Trump claims he is 'not an isolationist' during German Chancellor Merkel's US visit

Mythili Sampathkumar
Germany's Chancellor Angela Merkel and US President Donald Trump hold a joint news conference in the East Room of the White House: Reuters

Donald Trump claimed not to be an “isolationist” during an at-times awkward press conference for Angela Merkel’s first visit to the US since he took office.

The comment came in response to a German reporter’s question about Mr Trump’s anti-immigration policies and stance on trade agreements during a round of statements and questioning that ranged from NATO to Mr Trump’s wiretapping claims.

The leaders, who could not be more different in demeanour, first met with business leaders from the US and Germany to discuss modelling a US vocational training programme on Germany’s apprenticeship scheme as an alternative to university education.

The meeting comes a day after Mr Trump’s proposed budget cuts to federal student grants, loans, and public education funding.

During her statement Ms Merkel quipped “it’s much better to talk to one another, not talk about one another”, referring perhaps to Mr Trump’s statements about Ms Merkel last year when he said “she blew it ... She ought to be ashamed of herself” on her handling of Germany’s migrant crisis.

Of the topics discussed, trade was at the forefront. Mr Trump claimed millions of Americans are “left behind” by “unfair” trade agreements and said his stance on trade is “probably why I’m here today [as president]”.

“Negotiators for Germany have done far better than negotiators for the US", Mr Trump said, adding that North American Free Trade Agreement is “horrible”.

Mr Trump claimed “we don’t want victory, we want fairness”.

He also added that he is “a free trader, but also a fair trader”. The concept of “fair trade” is more widely thought of as the movement to give exporters in developing countries better prices for their goods and promote improvement of social and environmental conditions for those exporters.

Ms Merkel echoed that statement and said she hopes the EU and US can resume the bilateral trade agreement they had, noting that many more people in Germany had opposed to free trade than in the US.

On Nato, a military alliance of several countries, Mr Trump said he was encouraged to see Germany commit to spending two per cent of their GDP to contribute to the organisation.

“Many countries owe vast sums and it is unfair” to the US, Mr Trump said.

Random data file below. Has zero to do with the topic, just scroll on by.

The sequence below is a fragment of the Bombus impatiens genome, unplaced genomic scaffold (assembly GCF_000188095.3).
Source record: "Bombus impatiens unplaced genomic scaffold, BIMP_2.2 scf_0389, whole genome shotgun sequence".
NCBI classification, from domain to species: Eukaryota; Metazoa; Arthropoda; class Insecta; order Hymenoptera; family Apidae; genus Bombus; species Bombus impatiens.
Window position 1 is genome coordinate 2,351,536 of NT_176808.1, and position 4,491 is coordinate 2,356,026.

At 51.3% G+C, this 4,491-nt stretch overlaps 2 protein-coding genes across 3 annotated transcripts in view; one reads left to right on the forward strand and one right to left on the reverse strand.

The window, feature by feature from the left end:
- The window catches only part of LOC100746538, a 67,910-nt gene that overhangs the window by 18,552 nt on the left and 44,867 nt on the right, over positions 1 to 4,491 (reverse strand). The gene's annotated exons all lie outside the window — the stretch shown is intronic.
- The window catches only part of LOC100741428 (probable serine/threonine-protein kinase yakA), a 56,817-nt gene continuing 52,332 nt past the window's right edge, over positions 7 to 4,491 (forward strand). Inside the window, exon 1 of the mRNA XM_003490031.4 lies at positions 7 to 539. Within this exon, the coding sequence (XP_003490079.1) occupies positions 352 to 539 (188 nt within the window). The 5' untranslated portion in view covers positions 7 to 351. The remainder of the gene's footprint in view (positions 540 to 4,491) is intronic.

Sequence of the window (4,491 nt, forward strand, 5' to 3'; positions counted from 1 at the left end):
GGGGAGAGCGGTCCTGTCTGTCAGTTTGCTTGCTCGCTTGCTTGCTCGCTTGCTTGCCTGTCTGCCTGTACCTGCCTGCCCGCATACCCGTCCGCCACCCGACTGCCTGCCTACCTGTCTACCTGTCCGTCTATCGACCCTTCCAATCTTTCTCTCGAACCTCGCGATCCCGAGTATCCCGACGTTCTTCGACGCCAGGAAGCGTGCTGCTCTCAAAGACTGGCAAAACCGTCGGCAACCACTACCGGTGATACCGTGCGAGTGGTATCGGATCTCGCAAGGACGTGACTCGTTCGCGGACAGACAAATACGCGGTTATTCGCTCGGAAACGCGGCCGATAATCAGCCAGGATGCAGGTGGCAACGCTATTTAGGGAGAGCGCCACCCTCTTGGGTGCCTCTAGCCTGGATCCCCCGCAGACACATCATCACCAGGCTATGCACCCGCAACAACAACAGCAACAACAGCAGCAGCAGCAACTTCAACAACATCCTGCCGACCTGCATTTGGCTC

Bastian Hermisson, executive director of Washington DC-based Heinrich-Boell Foundation, which works on the US-German relationship, told The Independent Ms Merkel put Germany on the path to reach two per cent by 2024 in part because it had “become more pressing since the US election” to do so.

It was “not just because of increased pressure from the US, but also because of an increased awareness throughout the EU that they might not be able to rely on US security guarantees in the future anymore,” Mr Hermisson said.

He and other experts have told The Independent that the Trump administration seems not to understand, or at least undervalues, the money Germany and the EU are spending on diplomacy, aid, and development efforts around the world in order to reduce conflict.

Mr Trump emphasised in his comments that the US military was “depleted” by the Obama administration – something he seeks to fix with a $54bn increase in funding – but it is “a very strong country”.

Climate change may be an area where the two leaders differ the most.

Mr Trump just announced he proposes to cut $100m across several agencies to climate change programme funding.

Germany, on the other hand, has some of the lowest carbon emissions rates in the EU and has been a champion of supporting renewable energy work around the world.

Under the Obama administration, the US was contributing to multi-national funds set up to help poorer countries adapt their infrastructure to worsening climate change.

Mr Hermisson said he does not “foresee a transatlantic compromise on that topic which seems to be an ideological one for the new US administration, and not one based on science”.

He noted that Germany and the EU will continue their contributions to the funds.

“In the US, it will most likely depend on market forces, where i.e. renewables are competitive, and new coal plants are not, as well as on the continued climate related initiatives of cities and states,” Mr Hermisson explained.

The final topic that was discussed was Mr Trump’s wild accusations that former President Obama had wiretapped Trump Tower during the 2016 election.

He referenced Ms Merkel also being surveilled during the Obama administration and seemed to confirm he thought he was indeed wiretapped, saying “at least we have something in common”.

He claimed “we said nothing, all we did was quote a very talented legal mind on Fox – you should be talking to Fox”.

Former judge Andrew Napolitano said in an interview on the television channel that he believed that GCHQ wiretapped Mr Trump on behalf of the Obama administration.

White House Press Secretary Sean Spicer has apologised to the UK for the accusation, for which there does not appear to be any evidence, but no apology was made by Mr Trump.